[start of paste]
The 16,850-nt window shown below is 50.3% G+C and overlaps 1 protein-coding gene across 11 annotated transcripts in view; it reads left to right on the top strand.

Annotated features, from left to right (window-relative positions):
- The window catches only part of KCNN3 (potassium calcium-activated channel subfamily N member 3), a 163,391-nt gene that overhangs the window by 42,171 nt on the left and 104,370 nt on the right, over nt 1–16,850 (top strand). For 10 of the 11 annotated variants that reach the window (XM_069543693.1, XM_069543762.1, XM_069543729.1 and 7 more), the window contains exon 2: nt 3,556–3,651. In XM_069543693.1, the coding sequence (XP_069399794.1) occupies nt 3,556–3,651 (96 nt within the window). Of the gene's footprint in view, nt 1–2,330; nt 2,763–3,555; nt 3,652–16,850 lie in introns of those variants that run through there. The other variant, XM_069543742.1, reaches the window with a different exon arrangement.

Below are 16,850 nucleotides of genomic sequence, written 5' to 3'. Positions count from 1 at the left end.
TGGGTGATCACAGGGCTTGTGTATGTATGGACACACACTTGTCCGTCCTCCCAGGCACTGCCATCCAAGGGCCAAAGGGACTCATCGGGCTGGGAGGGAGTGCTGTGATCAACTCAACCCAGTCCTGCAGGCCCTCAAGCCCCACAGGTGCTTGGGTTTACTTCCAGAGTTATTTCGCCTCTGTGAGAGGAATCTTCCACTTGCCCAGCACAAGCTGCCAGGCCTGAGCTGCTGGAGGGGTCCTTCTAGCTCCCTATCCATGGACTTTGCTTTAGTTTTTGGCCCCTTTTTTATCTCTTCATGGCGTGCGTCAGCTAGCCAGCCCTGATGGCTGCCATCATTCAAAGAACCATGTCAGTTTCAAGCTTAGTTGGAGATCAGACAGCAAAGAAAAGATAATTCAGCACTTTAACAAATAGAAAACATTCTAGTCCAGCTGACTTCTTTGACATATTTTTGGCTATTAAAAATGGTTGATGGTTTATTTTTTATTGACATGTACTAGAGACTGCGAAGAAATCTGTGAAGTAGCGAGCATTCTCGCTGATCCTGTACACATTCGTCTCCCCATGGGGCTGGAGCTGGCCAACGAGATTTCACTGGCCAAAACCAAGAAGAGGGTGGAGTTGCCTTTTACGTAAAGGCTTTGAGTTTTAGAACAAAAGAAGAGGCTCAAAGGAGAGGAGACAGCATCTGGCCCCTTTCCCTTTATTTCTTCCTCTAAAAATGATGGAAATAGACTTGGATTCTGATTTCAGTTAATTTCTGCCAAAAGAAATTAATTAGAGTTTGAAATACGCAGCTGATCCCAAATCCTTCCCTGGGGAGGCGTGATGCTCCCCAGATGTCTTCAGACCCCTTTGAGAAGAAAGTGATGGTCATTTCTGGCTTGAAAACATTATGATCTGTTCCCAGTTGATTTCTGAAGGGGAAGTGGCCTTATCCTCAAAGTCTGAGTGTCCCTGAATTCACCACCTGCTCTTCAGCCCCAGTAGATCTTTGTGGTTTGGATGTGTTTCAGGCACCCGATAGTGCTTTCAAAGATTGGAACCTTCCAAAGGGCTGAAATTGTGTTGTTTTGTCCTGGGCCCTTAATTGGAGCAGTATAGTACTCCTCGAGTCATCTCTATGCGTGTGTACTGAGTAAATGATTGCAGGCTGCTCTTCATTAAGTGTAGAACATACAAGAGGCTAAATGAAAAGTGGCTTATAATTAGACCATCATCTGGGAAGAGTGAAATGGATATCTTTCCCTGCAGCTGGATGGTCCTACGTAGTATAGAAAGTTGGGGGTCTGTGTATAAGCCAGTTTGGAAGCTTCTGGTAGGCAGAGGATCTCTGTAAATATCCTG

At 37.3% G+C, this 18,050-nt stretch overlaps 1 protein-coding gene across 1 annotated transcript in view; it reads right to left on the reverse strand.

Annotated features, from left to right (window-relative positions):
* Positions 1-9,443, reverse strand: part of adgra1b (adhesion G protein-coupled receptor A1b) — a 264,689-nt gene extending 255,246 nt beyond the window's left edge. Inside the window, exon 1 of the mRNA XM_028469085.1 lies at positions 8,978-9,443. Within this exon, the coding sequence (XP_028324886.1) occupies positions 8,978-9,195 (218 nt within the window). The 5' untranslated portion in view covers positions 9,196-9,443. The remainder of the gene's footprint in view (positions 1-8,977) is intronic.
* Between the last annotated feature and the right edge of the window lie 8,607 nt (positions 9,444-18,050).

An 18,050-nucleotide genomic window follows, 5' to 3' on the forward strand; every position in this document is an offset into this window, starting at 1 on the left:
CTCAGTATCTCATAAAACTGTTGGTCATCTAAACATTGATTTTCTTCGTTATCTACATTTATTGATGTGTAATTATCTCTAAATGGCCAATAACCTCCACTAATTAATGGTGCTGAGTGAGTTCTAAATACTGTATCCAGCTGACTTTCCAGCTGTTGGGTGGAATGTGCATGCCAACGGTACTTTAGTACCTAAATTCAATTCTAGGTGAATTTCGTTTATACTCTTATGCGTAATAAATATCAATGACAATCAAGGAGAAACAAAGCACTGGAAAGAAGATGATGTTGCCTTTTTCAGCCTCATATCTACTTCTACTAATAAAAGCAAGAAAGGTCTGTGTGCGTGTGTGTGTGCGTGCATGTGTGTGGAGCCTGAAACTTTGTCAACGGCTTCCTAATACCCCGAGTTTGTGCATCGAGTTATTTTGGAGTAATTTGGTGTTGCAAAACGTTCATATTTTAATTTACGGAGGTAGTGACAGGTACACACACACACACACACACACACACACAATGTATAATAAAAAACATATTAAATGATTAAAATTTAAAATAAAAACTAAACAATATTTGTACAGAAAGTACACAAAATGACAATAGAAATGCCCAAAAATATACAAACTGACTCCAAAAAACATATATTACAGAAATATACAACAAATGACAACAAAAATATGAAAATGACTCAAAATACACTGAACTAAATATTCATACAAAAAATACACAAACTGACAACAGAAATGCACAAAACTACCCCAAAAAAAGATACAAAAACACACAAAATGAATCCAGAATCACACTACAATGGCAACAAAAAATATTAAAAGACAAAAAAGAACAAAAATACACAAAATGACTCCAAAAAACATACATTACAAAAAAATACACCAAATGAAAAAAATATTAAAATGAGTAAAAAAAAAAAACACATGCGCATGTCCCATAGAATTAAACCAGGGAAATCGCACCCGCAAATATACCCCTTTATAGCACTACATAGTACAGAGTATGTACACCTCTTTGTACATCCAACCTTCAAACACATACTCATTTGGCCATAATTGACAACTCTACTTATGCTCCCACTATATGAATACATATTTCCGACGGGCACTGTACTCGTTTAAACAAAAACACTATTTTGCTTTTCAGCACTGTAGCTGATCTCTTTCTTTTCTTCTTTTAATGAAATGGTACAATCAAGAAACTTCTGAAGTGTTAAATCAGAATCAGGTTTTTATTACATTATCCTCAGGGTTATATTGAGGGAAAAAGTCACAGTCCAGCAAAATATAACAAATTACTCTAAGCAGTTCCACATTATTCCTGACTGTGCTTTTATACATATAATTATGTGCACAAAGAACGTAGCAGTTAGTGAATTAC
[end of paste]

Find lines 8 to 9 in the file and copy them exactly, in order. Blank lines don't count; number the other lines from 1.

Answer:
* Positions 1-9,443, reverse strand: part of adgra1b (adhesion G protein-coupled receptor A1b) — a 264,689-nt gene extending 255,246 nt beyond the window's left edge. Inside the window, exon 1 of the mRNA XM_028469085.1 lies at positions 8,978-9,443. Within this exon, the coding sequence (XP_028324886.1) occupies positions 8,978-9,195 (218 nt within the window). The 5' untranslated portion in view covers positions 9,196-9,443. The remainder of the gene's footprint in view (positions 1-8,977) is intronic.
* Between the last annotated feature and the right edge of the window lie 8,607 nt (positions 9,444-18,050).